World's oldest salt lake only a few thousand years old
In 1984, scientists measured the amount of salt accumulated in Australia’s largest salt lake—Lake Eyre in South Australia. They found that it would have taken about 73,000 years to accumulate, assuming a flood occurred every 50 years.1
However, the South Australian National Parks and Wildlife Service in 1991 stated that “almost all its area is covered on average once in 8 years.”2 This reduces the time period for accumulation to only 12,000 years. This has to be a maximum time because the fossil evidence suggests that inland Australia was much wetter in the past, being covered in rainforest during the Tertiary Period when the lake was supposedly formed. With flooding every year, as could have occurred in the past, the minimum time for accumulation would be 1,500 years.
Evolutionists date the Tertiary between two and 65 million years ago. Even if Lake Eyre formed two million years ago, and we assume floods every eight years, 99.4 per cent of the expected salt is missing. If we assume it is older, and take into account the wetter climate of the past, the problem becomes even greater, with up to 99.99 per cent of the expected salt missing.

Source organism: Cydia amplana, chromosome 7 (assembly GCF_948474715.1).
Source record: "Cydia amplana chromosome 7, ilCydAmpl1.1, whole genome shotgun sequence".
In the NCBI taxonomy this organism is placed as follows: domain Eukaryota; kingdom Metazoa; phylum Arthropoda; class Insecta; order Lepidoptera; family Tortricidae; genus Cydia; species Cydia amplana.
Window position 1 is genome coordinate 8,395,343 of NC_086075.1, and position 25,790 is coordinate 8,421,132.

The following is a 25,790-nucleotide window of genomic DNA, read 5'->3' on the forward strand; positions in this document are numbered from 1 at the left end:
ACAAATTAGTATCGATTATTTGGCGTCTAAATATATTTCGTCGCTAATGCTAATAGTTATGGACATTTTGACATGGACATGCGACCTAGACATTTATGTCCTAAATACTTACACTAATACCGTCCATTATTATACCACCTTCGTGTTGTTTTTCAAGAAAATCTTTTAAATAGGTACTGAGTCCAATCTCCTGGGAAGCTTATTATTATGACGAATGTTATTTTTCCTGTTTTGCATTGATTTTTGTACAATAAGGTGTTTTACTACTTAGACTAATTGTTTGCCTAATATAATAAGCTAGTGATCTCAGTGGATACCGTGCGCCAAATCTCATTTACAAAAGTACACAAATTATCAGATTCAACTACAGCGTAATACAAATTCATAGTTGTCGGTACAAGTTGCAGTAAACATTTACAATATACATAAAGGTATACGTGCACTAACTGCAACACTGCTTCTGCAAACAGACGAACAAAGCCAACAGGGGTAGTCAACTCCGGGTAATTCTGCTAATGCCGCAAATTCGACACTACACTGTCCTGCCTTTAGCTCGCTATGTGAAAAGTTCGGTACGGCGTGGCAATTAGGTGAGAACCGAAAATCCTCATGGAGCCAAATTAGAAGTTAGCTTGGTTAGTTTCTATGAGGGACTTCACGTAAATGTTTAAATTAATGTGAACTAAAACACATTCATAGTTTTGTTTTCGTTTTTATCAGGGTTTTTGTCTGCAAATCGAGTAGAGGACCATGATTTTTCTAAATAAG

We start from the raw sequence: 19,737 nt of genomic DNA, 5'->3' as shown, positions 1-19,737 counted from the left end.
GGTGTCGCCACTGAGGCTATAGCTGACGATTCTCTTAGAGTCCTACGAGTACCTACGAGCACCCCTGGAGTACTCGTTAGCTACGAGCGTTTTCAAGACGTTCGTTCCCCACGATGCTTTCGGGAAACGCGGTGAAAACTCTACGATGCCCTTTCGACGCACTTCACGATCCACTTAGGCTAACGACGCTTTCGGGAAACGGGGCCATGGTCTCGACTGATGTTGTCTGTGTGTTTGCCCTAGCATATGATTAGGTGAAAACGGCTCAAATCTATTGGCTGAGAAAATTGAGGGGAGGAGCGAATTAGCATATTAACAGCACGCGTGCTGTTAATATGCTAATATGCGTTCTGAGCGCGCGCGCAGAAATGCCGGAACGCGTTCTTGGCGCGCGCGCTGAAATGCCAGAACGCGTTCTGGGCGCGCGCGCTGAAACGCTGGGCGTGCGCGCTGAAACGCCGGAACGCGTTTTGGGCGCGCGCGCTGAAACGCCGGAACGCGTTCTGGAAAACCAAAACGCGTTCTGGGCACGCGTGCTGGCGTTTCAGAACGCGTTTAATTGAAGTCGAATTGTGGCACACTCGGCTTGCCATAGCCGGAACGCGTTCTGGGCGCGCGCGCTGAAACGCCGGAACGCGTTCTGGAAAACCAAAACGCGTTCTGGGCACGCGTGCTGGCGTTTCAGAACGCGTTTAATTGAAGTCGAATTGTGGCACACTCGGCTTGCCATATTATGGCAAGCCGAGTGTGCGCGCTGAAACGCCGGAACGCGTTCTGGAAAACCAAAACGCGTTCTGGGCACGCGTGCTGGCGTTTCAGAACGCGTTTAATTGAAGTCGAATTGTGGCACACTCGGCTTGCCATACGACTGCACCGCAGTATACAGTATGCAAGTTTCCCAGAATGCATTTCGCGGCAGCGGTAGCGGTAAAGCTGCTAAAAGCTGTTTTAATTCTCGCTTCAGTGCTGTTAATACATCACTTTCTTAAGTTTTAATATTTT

The scientists who did the work were puzzled by this discrepancy and could find no explanation for where the salt could have gone.
However, if only several thousand years have elapsed since the Flood of Noah’s time, as the Bible implies, then maybe all the salt is still there.
References and notes
- The estimated store of soluble salts in the Lake Eyre catchment in Queensland and their possible transport in streamflow to the lake, Gunn, R.H., and Fleming, P.M., Aust. J. Soil Res. 22(2):119–134, 1984 | http://dx.doi.org/10.1071/SR9840119. Return to text.
- Parkabout, National Parks and Wildlife Service of South Australia, Vol.1 No.6, 1991. Return to text.